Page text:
PLASMA BASICSPlasmas are a lot like gases, but the atoms are different because they are made up of free electrons and ions of the element. You don't find plasmas too often when you walk around. They aren't things that happen regularly on Earth. If you have ever heard of the Northern Lights or ball lightning, you might know that those are types of plasmas. It takes a very special environment to keep plasmas going. They are different and unique from the other states of matter.
FINDING A PLASMAYou won't find plasmas just anywhere. However, there may be some in front of you. Think about a fluorescent light bulb. They are not like regular light bulbs. Inside the long tube is a gas. Electricity flows through the tube when the light is turned on. The electricity acts as that special energy and charges up the gas. This charging and exciting of the atoms creates glowing plasma inside the bulb.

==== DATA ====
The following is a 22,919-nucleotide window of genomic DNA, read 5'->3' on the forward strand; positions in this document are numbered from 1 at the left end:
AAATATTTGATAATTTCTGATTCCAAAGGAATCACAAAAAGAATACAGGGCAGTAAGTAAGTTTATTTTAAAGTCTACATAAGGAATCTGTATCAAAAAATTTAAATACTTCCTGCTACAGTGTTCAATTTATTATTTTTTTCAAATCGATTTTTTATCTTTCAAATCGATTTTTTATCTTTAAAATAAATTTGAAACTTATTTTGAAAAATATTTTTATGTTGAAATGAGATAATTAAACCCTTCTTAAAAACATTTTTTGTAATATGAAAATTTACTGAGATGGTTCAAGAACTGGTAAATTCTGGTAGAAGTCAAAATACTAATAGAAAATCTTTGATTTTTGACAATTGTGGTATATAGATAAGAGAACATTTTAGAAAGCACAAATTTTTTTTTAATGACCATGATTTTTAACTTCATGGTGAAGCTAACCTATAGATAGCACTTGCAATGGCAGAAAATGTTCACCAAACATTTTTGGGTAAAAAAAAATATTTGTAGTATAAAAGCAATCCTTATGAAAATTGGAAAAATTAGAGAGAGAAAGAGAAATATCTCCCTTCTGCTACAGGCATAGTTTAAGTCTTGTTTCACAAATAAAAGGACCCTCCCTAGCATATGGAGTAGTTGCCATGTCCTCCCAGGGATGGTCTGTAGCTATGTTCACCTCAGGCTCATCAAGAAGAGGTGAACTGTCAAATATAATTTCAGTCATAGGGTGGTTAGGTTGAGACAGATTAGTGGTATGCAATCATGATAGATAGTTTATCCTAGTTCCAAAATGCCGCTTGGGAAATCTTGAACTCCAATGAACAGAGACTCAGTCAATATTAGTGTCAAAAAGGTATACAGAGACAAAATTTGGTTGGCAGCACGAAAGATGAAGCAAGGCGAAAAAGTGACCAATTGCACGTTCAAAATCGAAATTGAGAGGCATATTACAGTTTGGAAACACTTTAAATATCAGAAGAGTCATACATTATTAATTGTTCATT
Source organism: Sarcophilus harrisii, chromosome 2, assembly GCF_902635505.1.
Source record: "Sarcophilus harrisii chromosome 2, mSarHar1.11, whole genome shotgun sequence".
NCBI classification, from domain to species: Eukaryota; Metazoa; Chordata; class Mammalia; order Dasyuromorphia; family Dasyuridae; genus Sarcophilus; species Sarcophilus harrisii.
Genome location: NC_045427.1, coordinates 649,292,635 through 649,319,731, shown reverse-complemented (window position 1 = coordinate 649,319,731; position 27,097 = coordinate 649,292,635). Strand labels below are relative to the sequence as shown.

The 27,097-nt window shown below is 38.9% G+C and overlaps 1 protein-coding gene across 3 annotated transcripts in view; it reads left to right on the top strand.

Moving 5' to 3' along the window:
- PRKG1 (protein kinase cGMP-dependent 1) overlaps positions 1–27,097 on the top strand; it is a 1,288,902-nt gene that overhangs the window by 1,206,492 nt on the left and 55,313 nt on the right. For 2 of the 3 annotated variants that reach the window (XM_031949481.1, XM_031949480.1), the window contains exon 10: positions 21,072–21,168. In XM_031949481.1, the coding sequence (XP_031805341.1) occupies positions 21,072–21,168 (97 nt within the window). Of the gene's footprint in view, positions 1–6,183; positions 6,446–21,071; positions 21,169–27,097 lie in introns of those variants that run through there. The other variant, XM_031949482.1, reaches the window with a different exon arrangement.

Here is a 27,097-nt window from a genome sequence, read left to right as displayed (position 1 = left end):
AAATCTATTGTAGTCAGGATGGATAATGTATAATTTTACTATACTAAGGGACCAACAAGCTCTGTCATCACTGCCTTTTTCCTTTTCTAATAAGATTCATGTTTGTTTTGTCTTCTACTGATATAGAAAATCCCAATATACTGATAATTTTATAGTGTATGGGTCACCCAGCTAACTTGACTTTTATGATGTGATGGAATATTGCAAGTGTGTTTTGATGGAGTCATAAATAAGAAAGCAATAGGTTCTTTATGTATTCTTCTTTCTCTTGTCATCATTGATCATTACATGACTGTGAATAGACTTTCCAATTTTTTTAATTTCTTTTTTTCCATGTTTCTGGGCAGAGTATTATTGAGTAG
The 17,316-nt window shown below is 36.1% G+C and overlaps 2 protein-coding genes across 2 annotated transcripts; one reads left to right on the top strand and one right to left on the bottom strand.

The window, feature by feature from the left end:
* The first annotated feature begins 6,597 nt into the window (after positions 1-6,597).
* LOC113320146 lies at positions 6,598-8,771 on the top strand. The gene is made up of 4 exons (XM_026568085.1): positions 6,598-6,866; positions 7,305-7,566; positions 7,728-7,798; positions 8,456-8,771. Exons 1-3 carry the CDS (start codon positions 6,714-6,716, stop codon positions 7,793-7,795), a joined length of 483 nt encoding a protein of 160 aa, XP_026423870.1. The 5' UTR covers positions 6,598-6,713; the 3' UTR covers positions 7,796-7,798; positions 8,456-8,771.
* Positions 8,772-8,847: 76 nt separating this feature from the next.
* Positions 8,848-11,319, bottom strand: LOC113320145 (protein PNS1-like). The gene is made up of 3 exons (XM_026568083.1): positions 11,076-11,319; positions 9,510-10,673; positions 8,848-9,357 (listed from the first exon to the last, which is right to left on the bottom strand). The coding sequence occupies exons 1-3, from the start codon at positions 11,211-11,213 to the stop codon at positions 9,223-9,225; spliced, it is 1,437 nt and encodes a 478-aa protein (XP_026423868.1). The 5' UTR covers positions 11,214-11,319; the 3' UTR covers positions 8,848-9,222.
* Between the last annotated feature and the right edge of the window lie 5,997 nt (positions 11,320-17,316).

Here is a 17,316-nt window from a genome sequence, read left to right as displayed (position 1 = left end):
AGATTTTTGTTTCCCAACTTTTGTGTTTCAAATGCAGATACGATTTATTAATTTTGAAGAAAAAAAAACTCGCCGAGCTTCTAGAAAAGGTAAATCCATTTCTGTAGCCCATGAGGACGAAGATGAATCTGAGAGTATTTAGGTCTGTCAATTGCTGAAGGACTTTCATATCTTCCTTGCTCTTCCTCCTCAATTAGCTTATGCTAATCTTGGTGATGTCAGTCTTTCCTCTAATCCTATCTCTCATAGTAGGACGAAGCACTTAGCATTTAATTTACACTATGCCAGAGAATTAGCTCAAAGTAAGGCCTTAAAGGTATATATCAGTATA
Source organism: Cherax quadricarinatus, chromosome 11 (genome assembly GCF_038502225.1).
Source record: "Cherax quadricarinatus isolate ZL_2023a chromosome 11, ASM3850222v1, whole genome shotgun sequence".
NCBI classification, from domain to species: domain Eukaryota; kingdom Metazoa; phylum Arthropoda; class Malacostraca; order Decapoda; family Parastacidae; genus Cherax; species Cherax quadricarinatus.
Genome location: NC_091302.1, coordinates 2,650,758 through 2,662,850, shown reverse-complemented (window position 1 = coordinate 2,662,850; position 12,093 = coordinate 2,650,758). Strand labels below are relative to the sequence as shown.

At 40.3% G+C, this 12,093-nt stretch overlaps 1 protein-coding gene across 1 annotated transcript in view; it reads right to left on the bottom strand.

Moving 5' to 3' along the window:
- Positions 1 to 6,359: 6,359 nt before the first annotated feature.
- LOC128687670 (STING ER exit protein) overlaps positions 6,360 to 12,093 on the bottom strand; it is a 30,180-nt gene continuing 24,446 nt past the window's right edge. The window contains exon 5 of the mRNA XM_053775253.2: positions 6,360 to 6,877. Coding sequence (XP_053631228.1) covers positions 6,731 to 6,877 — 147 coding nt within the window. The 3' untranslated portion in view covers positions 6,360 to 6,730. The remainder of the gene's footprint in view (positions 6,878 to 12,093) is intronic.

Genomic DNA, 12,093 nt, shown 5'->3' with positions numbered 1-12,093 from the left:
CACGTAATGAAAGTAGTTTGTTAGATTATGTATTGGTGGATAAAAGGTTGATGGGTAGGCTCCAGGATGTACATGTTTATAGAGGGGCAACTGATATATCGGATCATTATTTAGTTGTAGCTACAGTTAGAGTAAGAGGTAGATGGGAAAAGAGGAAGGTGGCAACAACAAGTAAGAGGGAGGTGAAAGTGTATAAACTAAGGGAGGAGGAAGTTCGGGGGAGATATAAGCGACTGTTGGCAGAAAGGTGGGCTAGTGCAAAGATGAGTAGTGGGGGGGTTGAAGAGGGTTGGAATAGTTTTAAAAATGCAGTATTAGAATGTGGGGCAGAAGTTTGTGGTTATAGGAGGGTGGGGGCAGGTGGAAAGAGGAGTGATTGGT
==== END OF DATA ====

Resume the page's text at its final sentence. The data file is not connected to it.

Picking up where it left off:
Another example of plasma is a neon sign. Just like a fluorescent light, neon signs are glass tubes filled with gas. When the light is turned on, the electricity flows through the tube. The electricity charges the gas, possibly neon, and creates plasma inside of the tube. The plasma glows a special color depending on what kind of gas is inside.
You also see plasma when you look at stars. Stars are big balls of gases at really high temperatures. The high temperatures charge up the atoms and create plasma. Stars are another good example of how the temperature of plasmas can be very different. Fluorescent lights are cold compared to really hot stars. They are still both forms of plasma, even with different physical characteristics.